US 3740944 A
Description (OCR text may contain errors)
United States Patent 1191 1111 3,740,944 Chopard June 26, 1973 PROTECTI CAS NG FO A Primary Examiner-George H. Miller, Jr.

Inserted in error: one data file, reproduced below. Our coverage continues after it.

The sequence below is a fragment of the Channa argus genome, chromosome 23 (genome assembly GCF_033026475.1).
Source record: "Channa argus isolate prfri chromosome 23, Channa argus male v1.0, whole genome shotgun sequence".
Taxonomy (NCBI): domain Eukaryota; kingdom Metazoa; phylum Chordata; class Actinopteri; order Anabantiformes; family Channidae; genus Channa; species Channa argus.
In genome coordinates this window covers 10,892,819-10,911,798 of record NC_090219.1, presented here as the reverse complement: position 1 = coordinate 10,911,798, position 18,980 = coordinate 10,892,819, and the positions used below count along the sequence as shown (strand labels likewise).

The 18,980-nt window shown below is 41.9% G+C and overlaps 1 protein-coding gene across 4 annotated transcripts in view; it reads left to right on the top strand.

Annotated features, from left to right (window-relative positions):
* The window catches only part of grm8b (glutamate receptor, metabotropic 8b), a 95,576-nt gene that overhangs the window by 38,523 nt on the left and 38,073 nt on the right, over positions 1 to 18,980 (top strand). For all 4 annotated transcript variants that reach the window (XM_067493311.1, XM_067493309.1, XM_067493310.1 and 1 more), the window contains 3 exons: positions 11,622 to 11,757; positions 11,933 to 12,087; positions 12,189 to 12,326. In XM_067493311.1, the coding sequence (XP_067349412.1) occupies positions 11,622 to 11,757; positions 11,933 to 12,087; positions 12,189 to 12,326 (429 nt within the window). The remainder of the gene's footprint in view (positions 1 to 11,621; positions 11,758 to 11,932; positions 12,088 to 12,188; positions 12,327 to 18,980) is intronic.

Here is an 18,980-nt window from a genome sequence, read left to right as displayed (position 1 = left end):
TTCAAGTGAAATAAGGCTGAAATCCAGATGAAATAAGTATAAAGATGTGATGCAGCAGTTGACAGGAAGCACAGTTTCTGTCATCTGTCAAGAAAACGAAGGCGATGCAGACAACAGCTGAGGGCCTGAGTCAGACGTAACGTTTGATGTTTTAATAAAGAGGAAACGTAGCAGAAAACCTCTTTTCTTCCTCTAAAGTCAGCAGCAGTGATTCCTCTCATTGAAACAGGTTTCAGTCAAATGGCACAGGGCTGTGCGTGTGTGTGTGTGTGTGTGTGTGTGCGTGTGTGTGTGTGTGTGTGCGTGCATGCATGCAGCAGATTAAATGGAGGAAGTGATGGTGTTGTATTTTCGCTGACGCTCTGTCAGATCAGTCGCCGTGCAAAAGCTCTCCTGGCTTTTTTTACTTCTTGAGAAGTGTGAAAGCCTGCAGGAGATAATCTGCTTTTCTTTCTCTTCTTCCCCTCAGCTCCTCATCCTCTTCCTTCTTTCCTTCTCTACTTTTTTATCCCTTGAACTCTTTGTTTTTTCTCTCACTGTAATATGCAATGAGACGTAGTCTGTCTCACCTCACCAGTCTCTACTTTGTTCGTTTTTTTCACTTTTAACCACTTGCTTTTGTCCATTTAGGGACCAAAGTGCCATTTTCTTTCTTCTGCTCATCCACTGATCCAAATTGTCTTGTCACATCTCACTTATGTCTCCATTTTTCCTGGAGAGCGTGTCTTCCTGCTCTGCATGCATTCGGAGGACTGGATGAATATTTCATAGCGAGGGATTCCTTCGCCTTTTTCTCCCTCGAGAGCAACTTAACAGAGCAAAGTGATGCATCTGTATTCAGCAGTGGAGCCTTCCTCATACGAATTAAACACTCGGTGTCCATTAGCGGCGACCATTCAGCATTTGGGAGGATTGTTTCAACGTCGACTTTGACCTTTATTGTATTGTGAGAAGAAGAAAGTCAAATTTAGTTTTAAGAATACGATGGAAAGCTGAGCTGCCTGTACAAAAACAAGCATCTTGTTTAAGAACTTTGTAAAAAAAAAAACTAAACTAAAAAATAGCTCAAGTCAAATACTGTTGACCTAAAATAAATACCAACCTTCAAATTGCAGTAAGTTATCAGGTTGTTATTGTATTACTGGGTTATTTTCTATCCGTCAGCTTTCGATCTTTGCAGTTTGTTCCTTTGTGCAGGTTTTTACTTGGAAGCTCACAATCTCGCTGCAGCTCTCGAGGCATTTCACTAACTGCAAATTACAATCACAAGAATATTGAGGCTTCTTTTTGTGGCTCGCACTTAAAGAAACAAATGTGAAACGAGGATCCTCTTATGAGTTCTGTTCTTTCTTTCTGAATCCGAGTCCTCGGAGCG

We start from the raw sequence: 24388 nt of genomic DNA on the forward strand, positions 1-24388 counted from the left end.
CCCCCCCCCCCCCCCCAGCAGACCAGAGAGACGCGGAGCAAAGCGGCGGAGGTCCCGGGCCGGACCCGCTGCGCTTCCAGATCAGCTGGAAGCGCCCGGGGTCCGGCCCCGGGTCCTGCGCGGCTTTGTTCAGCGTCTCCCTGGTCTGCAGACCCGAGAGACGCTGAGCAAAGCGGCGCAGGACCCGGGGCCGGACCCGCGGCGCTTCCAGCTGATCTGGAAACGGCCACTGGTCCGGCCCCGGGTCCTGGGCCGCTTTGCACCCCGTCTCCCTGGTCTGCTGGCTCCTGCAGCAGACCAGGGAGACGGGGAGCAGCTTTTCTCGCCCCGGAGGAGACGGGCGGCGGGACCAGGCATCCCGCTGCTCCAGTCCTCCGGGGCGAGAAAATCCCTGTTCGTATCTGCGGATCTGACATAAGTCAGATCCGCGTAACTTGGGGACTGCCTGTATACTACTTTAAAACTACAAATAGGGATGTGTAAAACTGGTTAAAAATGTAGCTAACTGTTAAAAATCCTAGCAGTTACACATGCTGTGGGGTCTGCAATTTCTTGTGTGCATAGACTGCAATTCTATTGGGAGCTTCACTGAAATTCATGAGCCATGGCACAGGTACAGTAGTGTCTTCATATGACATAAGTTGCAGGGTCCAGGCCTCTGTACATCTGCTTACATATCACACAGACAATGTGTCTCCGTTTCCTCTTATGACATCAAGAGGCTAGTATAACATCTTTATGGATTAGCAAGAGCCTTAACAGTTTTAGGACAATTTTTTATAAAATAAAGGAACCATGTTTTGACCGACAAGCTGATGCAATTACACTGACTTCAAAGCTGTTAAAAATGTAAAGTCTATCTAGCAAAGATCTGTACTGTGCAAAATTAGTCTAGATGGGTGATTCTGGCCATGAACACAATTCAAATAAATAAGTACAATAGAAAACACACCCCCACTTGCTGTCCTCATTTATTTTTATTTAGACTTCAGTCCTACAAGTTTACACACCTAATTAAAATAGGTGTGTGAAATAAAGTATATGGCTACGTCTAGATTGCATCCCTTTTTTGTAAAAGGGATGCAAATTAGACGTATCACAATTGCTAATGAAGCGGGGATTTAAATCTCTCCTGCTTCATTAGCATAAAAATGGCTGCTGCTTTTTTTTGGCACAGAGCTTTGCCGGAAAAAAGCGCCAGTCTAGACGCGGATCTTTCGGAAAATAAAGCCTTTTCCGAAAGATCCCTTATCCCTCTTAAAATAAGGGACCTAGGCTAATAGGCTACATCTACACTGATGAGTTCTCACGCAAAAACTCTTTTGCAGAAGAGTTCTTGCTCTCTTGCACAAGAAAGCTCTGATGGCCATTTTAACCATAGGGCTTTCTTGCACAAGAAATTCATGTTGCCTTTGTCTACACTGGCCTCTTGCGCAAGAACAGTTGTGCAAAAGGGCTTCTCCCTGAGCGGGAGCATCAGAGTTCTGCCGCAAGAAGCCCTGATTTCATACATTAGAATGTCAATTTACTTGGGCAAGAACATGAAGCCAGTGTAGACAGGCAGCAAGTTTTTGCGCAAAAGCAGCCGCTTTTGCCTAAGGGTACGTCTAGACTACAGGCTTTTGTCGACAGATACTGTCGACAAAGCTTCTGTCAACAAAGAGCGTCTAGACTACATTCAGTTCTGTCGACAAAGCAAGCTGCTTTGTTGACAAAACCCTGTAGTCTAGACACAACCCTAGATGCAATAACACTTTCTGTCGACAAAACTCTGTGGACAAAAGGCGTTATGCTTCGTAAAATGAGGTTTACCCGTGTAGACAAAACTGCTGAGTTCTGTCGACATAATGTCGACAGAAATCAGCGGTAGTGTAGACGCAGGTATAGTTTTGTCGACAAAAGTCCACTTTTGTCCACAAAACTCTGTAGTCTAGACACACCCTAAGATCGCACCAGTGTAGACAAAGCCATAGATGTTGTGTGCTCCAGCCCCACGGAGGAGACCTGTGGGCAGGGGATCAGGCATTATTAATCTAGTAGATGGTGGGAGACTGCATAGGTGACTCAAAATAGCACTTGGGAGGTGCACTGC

WRIST-WATCH Attorney-Sidney N. Fox, I. Irving Silverman et al.  Inventor: Pierre Chopard, Nidau, Switzerland  Assignee: Omega Louis Brandt & Frere S.A., ABSTRACT Biemle, Canton of Bern, Switzerland Protective casing for a wrist-watch particularly for use  Filed: June 13, 1972 under rare or nil atmosphere conditions, said casing comprising a bezel and a bottom removably secured pp 262,263 one to the other, the bottom having diametrically opposed recesses to accommodate passage of the wrist  Foreign Application Priority D band of the watch and the bezel part having an aperture 97 I d 90 8 7 defined therein opening on the glass of the watch face. June l l swnzer an 7 I I The casing functions to insulate the enclosed watch by reducing calorific exchanges by radiation when the UeS. u t t t F watch is exposed to rare or atmosphere condition Cl. The urfaces of the casing parts are treated to maintain  Field of Search 58/105; 224/4 F, the ratio between the absorption and the emission f 224/ 4 K heat by radiation so that the temperature inside the easing does not go beyond 40C in a given interval of References Cited time, and does not grow beyond 40C in an unlimited UNITED STATES PATENTS time. The aperture defining portion may include a 1,264,650 4/1918 Horcasitas et al 224 4 F bearing edge Surface engaging the glass of the Watch 1,986,328 1/1935 Dreyfus 58/105 fac o pr vent bursting thereof under vacuo environ- 2,225,474 12/1940 Guild 224/4 F mental conditions. The bezel can carry a pair of push 2,553,089 5/1951 Holder 58/105 buttons operable upon the control ushers of a ehrono. 2,635,416 4/1953 Mietchen 58/105 graph desired A portion of the outer face of the bot- FOREIGN PATENTS 0R APPLICATIONS tom of the protective casing is anodized and colored.